36. What does it mean to be a mother when you can’t do the Mothering? – Jayne Ann Osborne
" During that time, I had a lot of time to think. Perhaps too much time. Sometimes the thoughts were heavy and difficult to endure. Sometimes the thoughts were questions I would try to work through. One such question began as a plague and ended as a treasure."
Pregnancy is difficult for everyone in one way or another. For me, “difficult” came as a medical diagnosis of a pregnancy disorder called “hyperemesis gravidarum.” My pregnancies were awful. I experienced extreme nausea and vomiting all the way to 40 weeks with each of my four children.
As hard as my pregnancies were, physically and emotionally, they were also quite difficult for the rest of my family. I knew, going into the pregnancy with our youngest child, that I needed to try to prepare myself and the kids for what was to come.
As the nausea and vomiting began to hit in the summer of 2021, I tried to explain to my three little ones that I was going to be very sick for a very long time. I tried to help them understand that we were making this sacrifice to help their little sibling come into the world. I tried to explain that everything would be worth it in the end.
They nodded and tried to understand. But some things you just can’t fully understand until you actually go through it.
The weeks wore on. I got more and more sick. I got so sick that I was almost completely bed bound for months. I lived on IV fluids and the angelic, helping hands of family and friends.
During that time, I had a lot of time to think. Perhaps too much time. Sometimes the thoughts were heavy and difficult to endure. Sometimes the thoughts were questions I would try to work through. One such question began as a plague and ended as a treasure.
What does it mean to be a mother when you are too sick to do any actual mothering?
Thoughts swirled in my head as I watched other people run my life. They were needed, and oh so appreciated, and at the same time, I was devastated. At first, my little ones would come to the bedside for the usual things – a sandwich, TV time, a game, a tattle etc. However, moving at all would trigger vomiting. Even the sensation of speaking – the vibration in my throat – would trigger vomiting. I would redirect the kids to ask Dad, or Grandma, or Natalie (our summertime babysitter). Eventually my children stopped asking me for anything, and their needs were met without me.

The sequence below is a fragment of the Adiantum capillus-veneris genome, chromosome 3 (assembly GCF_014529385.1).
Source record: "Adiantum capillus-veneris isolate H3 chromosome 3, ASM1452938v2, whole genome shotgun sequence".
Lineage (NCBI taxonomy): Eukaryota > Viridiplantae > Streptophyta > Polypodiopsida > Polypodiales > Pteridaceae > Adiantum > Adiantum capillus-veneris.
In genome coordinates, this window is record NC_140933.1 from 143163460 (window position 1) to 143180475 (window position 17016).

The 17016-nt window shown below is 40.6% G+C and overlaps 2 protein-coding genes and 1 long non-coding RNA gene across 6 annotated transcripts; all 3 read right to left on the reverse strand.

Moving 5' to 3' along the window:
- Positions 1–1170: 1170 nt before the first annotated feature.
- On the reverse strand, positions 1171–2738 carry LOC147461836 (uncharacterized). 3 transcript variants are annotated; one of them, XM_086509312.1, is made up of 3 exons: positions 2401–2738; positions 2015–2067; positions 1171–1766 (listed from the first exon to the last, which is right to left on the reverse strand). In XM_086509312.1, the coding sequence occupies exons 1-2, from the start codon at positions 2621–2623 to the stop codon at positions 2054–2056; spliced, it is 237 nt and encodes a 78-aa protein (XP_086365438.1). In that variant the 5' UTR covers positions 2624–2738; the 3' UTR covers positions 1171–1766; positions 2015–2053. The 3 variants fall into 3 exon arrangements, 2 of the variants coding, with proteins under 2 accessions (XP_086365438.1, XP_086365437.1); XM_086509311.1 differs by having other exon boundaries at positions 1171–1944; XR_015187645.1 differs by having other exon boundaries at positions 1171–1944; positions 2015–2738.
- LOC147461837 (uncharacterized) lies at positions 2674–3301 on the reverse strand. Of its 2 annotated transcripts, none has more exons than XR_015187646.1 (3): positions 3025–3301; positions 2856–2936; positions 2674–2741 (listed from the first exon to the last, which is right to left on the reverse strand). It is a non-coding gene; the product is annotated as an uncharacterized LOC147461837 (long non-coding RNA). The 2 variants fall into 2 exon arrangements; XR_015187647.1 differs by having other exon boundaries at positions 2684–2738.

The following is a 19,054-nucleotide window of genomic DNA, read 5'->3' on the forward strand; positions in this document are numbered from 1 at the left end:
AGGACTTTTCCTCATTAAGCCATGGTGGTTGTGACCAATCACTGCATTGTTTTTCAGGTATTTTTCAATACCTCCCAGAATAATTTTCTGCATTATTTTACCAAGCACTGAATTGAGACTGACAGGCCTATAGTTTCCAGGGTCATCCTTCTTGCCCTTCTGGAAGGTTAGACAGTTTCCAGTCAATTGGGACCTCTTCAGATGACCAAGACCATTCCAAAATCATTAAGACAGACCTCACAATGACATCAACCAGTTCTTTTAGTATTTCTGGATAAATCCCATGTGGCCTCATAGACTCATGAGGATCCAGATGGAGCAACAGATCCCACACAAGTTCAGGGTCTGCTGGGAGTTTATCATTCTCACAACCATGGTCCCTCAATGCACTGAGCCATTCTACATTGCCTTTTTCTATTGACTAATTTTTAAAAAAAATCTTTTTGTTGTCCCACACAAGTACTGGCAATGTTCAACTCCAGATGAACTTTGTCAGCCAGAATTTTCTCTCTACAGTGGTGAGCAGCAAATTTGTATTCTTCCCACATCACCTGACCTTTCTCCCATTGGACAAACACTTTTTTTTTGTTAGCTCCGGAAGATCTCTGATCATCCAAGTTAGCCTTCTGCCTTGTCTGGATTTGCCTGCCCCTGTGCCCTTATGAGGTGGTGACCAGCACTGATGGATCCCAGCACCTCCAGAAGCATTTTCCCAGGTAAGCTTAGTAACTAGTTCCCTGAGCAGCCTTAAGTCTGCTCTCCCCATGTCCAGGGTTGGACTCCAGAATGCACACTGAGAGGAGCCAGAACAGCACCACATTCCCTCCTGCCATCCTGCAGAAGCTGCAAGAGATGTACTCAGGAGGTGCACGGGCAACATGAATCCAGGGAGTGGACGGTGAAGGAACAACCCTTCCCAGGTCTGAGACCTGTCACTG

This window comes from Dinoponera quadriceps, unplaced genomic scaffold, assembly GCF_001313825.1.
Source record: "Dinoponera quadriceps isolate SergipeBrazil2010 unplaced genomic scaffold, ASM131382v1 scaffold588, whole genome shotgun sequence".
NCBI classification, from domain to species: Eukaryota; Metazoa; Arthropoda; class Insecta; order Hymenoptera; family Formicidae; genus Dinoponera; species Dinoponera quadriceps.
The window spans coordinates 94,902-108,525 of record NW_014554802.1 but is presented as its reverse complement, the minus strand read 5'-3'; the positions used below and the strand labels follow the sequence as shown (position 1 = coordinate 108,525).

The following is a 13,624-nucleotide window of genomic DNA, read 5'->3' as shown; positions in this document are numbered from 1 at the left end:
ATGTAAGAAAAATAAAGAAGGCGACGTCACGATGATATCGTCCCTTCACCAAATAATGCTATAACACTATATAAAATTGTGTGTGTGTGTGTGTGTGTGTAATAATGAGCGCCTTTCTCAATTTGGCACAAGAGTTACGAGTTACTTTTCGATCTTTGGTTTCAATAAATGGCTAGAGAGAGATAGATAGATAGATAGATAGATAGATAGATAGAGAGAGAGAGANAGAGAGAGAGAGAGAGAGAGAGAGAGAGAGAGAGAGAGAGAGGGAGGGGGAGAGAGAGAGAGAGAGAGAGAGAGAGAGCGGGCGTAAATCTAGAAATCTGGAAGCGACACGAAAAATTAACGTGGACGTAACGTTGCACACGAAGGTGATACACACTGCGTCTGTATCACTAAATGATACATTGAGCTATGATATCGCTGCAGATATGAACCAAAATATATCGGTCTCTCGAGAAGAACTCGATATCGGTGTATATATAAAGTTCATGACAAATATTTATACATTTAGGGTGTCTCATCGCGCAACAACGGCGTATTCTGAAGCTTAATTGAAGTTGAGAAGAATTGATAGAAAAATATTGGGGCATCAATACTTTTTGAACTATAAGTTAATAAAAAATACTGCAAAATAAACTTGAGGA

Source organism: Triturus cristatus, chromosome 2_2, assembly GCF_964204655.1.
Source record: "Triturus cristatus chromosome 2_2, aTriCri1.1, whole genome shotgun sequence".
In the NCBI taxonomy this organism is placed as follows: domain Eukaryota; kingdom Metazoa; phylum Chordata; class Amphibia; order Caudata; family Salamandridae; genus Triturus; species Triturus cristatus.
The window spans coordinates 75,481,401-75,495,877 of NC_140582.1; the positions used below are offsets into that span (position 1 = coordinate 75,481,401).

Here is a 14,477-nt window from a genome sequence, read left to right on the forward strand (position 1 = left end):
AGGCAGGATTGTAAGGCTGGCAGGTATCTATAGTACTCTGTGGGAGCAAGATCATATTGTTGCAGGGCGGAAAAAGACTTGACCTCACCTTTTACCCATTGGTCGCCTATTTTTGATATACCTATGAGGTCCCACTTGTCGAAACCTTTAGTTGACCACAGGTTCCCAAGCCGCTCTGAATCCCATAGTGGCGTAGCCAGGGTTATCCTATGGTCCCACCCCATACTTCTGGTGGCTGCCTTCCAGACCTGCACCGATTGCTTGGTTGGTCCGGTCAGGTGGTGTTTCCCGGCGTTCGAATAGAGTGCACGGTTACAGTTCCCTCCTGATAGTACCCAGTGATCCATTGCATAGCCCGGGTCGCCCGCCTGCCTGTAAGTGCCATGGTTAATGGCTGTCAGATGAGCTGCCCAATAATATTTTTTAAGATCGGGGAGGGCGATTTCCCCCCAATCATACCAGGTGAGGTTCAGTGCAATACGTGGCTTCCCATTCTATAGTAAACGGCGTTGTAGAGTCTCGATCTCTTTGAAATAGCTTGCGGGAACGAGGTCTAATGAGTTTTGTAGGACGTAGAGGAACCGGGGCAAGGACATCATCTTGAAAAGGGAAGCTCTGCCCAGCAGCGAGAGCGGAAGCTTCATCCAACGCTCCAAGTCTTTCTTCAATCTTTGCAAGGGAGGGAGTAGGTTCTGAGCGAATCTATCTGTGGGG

I felt worthless. I felt useless. I knew this was how it had to be, but it was so hard.
Who am I to my children when I can’t do all the mothering things? What use am I when any functional adult can make a sandwich? Am I really so replaceable?
These thoughts were relentless, and yet they didn’t sit right within me. They didn’t feel like the truth.
I began asking the same questions, but now with a sense of curiosity.
Who am I to my children when I can’t do all the mothering things?
What do I have to offer that is unique to my role as their mother?
Am I replaceable? Or is there something more to our mother-child relationship, outside of the things I can and can’t do?
Eventually, I began to come to a deeper understanding of what it means to be a mother. That understanding has made all the difference in the world.
What I can and cannot do is not who I am. What I can and cannot do fluctuates – it can change based on impermanent circumstances.
There is nothing in this world that can change who I am to my children. Being their mother is forever. There is no sickness, no injury, not even passing from this life can change the fact that I am their mother. No matter what state I am in, physically or otherwise, who I am will never change. Who I am as their mother will always matter in a special, unique, irreplaceable, permanent way.
I believe that now, all the way down to my bones. I believe it about myself, and I believe it about you.
Who you are is the most important thing. What you can do is just a bonus.
Jayne Ann Osborne is a stay-at-home mother of four, and a four-time hyperemesis gravidarum survivor from Salt Lake City, Utah. Her experiences in pregnancy led her to write and illustrate the children’s book, “When Mommies Get Sick.” Her book serves as a guide to help children understand what to expect and how to help during times and/or seasons of maternal illness. Jayne Ann is passionate about helping mothers find joy through intentional parenting, no matter what life throws their way. Her blog and collection of published books can be found at www.life-onpurpose.com.